Music also played a permanent role in Prentice’s work, a role that took many forms. He made a hobby of creating percussion instruments, went on a publicly funded world folk-singing tour with his wife to introduce American folk music to the world (and bring world folk music back to home), and frequently works on a soundtrack of his favorites. , Bach and Bobby McFerrin. “The sculpture deals with gravity and the music of time, but there are parallels.”

Tim Prentice: ‘After the Mobile’ (installation view), The Aldrich Contemporary Art Museum, through October 4, 2021. Courtesy of Apprentice Colbert. Photography: Jason Mandella

Another influential figure was Josef Albers, under whom the artist studied at Yale. Albers led “Color Interaction,” a course Prentice took as an undergrad, only to return seven years later and do the exact same course again. “His whole thing was to limit options. Modernists said decoration was a sin – that’s the generation I was trained in. At first glance, Prentice’s work appears almost entirely devoid of color, even in a work titled Tribute to Albers, but its application is less literal. “I look in the reflections,” he says. “We use a lot of aluminum and stainless steel – you get highlights no matter what space you’re in. If someone walks by with a red shirt, the room turns red. I haven’t abandoned the color, it’s just not the main subject.

In 1999, things came full circle when Prentice – along with architectural partner Lo-Yi Chan – was commissioned to design the Albers Foundation headquarters in Bethany, Connecticut. ‘It was a great honour. I was by far the least known of the people they considered, but I was the only person who had studied with Albers, so I guess I had an advantage.

Tim Prentice: ‘After the Mobile’ (installation view), The Aldrich Contemporary Art Museum, through October 4, 2021. Courtesy of Apprentice Colbert. Photography: Jason Mandella

But for Prentice, being an architect was like being a conductor unable to play any of the instruments. In 1970, he decided to play instruments, turning to sculpture as a solution. In architecture, “you work on the design and the drawings, wait to observe the construction, and it can take a year to know if you made the right decisions. Like when you had to take a photo to the pharmacy to have it developed and picked up a week later, it’s infuriating,” he says. “With sculpting, you learn instantly from what you are doing. Now I’m working in spaces that other people have designed, and I’m putting the icing on the cake.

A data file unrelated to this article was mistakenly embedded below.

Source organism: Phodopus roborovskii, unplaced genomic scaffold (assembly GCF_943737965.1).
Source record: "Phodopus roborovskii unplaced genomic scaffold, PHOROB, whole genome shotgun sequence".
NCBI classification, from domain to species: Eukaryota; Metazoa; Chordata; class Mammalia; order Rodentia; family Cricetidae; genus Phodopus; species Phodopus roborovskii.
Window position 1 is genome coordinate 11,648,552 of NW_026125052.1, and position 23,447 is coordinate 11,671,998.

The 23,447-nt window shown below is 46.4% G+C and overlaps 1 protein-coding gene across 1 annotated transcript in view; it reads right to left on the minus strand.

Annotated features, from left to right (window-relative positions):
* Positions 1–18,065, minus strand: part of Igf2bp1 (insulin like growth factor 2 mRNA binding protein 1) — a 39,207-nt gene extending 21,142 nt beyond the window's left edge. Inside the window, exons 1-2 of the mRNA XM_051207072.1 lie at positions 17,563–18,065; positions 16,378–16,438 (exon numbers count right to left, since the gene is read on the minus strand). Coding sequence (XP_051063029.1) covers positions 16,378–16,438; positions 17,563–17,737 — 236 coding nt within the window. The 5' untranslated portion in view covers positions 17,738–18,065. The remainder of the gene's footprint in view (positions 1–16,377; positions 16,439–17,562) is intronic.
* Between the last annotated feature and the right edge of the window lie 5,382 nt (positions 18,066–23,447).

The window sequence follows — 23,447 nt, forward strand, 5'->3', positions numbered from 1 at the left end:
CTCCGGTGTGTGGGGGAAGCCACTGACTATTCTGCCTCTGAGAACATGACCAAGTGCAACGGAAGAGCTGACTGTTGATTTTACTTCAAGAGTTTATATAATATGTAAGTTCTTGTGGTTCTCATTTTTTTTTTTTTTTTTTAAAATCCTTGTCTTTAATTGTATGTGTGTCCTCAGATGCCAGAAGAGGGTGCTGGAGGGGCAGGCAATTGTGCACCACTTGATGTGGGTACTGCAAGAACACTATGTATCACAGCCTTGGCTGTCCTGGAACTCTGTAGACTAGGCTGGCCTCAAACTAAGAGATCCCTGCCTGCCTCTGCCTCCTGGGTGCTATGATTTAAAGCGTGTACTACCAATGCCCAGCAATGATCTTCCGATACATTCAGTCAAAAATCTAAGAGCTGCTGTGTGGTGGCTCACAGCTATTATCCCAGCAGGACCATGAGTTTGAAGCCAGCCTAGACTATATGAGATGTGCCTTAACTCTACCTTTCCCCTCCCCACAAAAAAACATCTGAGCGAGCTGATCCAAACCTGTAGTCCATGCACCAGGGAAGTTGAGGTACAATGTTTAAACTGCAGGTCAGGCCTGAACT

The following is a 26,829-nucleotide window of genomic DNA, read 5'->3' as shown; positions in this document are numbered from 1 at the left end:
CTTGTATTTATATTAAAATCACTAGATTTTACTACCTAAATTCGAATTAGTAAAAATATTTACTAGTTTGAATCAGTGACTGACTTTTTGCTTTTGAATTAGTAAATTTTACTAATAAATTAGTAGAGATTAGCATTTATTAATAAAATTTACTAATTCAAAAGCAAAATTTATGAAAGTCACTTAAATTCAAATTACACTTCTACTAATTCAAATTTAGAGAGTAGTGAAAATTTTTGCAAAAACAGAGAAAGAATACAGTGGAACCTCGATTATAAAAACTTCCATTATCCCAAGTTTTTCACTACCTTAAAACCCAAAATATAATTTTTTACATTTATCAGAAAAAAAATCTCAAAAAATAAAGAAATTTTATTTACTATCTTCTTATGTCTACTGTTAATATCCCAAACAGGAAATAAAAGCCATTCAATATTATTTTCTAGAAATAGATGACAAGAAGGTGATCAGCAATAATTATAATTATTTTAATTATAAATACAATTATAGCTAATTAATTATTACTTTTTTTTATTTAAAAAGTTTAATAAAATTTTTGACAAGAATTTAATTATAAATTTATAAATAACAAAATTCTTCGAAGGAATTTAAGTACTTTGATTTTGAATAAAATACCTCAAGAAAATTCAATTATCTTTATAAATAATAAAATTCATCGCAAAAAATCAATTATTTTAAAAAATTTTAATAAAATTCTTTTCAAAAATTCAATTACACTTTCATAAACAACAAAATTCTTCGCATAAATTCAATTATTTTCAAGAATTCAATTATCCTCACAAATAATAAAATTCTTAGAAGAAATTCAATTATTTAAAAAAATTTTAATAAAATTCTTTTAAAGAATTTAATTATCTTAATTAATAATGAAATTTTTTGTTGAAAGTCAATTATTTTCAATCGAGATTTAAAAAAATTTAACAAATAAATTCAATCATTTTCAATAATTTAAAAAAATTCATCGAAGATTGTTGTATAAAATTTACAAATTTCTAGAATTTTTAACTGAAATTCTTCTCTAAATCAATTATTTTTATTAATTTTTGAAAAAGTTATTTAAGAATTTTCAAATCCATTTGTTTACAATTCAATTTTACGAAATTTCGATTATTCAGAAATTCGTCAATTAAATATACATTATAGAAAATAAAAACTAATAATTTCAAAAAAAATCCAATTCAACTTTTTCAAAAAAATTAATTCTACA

Over the next few decades, Prentice developed a knack for sensing the mood and movement of a room. “If you’re doing a commission for a library or a church, you want the vibe to be tranquil and relaxing and serene, but if you’re doing a piece for an airport, people are wired and worried, ‘Are they running late? Are they on the right plane? And they might just catch a glimpse of him running away. It’s not just the character of the architecture, but what happens. His background in architecture places him in a good position to understand the nuances of space. “I like to think I have chops on both sides,” he says.

Lightweight mat2010, Lexan, aluminum, stainless steel. Courtesy of Tim Prentice

Prentice’s seemingly complex but rational systems of bent, hinged wires and ultra-light metal planes are hypersensitive to moving air. Through undulating and flowing patterns, works such as Lightweight mat (2010) and Double banner (2020) offer an illusion of fragility but are deceptively robust. They give in to the force of the wind but always recover. It is this approach that sets Prentice apart in the history of kinetic art and proves that there is life after Calder’s motive.

But it’s all about play: playing instruments, playing into the legacy of kinetic art (indeed, Calder once made his living designing toys), and the challenge of embracing play.” That’s the thing the hardest,” says Prentice. ‘If someone said to me: “You have all day, you have nothing to do, you can just play”, I would say: “OK, who is it for, where is it going, what is How big is it going to be, how much is it going to cost? I have to make a job out of it. That’s my dilemma.

So, amid all the pre-planning and meticulous vetting, who ultimately gets to play? “It’s a critical question,” Prentice says. “Luck is left to the wind. We just make toys for the wind to play with, and hope the wind is curious enough. §

Prentice’s home and studio in Cornwall, northwest Connecticut. Photography: Tim Prentice

Square Square2016. Courtesy of Tim Prentice